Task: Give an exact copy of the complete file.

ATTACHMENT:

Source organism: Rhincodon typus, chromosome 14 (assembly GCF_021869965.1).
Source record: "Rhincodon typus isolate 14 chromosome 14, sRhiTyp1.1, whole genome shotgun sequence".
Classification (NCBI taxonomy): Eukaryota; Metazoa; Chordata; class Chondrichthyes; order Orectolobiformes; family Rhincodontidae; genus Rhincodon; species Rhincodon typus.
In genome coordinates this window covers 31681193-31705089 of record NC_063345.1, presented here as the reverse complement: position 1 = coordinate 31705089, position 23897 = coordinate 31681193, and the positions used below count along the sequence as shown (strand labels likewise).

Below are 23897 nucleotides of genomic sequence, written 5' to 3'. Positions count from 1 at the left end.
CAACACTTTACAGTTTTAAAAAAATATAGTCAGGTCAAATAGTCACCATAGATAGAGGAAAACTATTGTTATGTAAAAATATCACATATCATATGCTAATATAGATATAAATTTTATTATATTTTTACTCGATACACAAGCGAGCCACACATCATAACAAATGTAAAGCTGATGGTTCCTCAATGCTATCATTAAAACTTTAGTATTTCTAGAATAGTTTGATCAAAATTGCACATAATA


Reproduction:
Source organism: Rhincodon typus, chromosome 14 (assembly GCF_021869965.1).
Source record: "Rhincodon typus isolate 14 chromosome 14, sRhiTyp1.1, whole genome shotgun sequence".
Classification (NCBI taxonomy): Eukaryota; Metazoa; Chordata; class Chondrichthyes; order Orectolobiformes; family Rhincodontidae; genus Rhincodon; species Rhincodon typus.
In genome coordinates this window covers 31681193-31705089 of record NC_063345.1, presented here as the reverse complement: position 1 = coordinate 31705089, position 23897 = coordinate 31681193, and the positions used below count along the sequence as shown (strand labels likewise).

Below are 23897 nucleotides of genomic sequence, written 5' to 3'. Positions count from 1 at the left end.
CAACACTTTACAGTTTTAAAAAAATATAGTCAGGTCAAATAGTCACCATAGATAGAGGAAAACTATTGTTATGTAAAAATATCACATATCATATGCTAATATAGATATAAATTTTATTATATTTTTACTCGATACACAAGCGAGCCACACATCATAACAAATGTAAAGCTGATGGTTCCTCAATGCTATCATTAAAACTTTAGTATTTCTAGAATAGTTTGATCAAAATTGCACATAATA